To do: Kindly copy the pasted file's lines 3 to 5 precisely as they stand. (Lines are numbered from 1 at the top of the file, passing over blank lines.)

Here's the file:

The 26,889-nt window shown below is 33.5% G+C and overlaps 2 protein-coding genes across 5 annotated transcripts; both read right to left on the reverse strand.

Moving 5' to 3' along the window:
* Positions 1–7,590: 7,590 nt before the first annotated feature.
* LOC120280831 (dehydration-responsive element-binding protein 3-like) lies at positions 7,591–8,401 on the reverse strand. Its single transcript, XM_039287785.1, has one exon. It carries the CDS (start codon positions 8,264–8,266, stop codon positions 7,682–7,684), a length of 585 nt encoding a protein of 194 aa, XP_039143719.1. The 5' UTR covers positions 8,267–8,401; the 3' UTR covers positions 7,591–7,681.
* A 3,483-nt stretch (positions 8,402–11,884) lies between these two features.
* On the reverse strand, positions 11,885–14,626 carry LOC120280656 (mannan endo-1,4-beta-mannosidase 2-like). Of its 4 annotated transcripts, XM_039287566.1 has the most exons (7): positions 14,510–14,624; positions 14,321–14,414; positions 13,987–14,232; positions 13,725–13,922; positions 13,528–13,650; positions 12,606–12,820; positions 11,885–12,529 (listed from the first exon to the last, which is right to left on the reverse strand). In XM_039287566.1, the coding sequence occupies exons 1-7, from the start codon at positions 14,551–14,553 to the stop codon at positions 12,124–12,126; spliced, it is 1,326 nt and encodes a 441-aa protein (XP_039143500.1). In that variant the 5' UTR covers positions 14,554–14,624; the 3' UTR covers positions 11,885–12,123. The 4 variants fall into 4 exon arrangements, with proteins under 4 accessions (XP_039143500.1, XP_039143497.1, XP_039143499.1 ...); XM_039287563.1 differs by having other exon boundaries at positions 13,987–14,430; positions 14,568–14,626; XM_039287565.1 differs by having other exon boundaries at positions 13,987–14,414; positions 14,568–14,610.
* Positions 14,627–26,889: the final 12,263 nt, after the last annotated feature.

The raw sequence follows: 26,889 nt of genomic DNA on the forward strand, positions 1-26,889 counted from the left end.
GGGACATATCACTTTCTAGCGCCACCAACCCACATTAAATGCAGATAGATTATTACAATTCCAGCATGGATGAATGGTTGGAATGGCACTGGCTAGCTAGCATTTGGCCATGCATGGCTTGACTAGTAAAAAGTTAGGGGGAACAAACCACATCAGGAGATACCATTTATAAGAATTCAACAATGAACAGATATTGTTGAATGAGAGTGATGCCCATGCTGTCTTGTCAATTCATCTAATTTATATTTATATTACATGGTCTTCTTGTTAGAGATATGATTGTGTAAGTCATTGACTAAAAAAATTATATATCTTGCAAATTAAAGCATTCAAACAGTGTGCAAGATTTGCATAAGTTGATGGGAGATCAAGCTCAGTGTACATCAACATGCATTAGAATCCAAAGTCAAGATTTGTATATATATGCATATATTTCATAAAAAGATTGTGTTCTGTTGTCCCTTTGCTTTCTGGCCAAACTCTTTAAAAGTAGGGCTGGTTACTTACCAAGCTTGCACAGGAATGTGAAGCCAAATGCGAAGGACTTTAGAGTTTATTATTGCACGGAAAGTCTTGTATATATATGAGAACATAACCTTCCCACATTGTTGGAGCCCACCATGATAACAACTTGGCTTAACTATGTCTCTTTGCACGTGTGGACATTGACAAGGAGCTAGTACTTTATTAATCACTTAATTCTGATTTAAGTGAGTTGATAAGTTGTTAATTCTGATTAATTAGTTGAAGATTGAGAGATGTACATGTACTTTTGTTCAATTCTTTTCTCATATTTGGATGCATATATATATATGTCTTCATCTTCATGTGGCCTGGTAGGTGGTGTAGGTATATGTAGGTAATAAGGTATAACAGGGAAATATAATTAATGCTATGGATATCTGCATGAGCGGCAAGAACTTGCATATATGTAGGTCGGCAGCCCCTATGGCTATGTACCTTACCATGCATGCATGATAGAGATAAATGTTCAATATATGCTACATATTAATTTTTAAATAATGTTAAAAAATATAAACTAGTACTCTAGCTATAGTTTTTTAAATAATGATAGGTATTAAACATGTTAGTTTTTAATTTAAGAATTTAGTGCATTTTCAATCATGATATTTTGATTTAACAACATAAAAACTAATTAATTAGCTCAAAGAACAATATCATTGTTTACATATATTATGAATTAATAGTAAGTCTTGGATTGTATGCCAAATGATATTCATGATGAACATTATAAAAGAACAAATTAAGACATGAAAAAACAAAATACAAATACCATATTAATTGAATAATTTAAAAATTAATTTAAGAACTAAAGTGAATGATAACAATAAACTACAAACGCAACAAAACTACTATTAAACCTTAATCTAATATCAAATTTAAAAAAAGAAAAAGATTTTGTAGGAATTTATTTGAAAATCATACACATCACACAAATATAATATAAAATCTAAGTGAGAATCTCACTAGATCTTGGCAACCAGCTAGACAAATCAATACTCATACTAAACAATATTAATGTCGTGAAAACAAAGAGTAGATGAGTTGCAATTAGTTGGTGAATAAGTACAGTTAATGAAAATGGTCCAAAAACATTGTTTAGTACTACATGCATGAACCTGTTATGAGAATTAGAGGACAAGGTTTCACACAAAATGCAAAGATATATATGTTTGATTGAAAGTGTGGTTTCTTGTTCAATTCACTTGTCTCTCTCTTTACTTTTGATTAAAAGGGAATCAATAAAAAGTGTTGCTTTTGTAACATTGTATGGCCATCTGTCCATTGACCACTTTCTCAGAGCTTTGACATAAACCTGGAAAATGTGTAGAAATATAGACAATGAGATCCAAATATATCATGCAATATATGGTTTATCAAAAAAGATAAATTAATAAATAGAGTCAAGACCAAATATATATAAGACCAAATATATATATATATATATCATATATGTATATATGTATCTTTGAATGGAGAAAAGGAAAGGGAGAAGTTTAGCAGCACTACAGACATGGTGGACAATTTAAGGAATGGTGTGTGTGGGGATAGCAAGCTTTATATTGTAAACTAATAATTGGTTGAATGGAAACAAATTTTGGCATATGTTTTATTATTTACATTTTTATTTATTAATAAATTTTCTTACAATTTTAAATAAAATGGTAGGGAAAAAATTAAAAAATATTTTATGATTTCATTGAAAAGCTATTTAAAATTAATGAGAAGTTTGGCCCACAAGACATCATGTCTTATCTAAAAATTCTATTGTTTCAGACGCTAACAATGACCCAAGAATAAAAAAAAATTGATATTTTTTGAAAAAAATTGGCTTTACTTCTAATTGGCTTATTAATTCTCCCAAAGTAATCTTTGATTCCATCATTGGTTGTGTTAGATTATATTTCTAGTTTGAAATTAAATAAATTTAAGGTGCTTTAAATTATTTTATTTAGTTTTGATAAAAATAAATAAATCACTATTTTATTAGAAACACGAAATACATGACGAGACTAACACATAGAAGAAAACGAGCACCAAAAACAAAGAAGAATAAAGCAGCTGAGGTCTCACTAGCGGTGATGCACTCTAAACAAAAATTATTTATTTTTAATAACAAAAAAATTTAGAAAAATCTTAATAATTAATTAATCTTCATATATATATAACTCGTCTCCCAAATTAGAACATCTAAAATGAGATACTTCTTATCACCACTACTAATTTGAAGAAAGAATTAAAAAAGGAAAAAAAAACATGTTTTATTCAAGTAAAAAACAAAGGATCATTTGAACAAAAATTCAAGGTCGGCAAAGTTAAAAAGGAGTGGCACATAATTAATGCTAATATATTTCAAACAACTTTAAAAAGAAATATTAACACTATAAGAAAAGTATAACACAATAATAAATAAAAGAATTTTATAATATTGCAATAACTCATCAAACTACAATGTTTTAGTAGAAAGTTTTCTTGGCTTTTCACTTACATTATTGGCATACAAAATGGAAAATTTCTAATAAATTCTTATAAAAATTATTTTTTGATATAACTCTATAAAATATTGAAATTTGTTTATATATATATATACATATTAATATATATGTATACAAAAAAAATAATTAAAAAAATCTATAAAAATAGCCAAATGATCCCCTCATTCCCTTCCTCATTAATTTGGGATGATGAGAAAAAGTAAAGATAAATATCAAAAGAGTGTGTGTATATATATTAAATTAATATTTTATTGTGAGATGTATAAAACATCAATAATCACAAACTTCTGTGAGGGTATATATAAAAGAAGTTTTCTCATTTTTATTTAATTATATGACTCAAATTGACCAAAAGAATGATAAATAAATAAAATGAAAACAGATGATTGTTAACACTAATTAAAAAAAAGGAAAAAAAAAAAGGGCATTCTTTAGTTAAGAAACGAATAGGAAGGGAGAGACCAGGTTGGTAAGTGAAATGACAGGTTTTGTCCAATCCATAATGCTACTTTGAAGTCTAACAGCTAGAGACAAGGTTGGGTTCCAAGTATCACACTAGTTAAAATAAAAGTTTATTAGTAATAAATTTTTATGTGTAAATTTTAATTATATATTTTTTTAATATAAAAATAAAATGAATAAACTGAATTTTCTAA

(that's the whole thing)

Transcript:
* Positions 1–7,590: 7,590 nt before the first annotated feature.
* LOC120280831 (dehydration-responsive element-binding protein 3-like) lies at positions 7,591–8,401 on the reverse strand. Its single transcript, XM_039287785.1, has one exon. It carries the CDS (start codon positions 8,264–8,266, stop codon positions 7,682–7,684), a length of 585 nt encoding a protein of 194 aa, XP_039143719.1. The 5' UTR covers positions 8,267–8,401; the 3' UTR covers positions 7,591–7,681.
* A 3,483-nt stretch (positions 8,402–11,884) lies between these two features.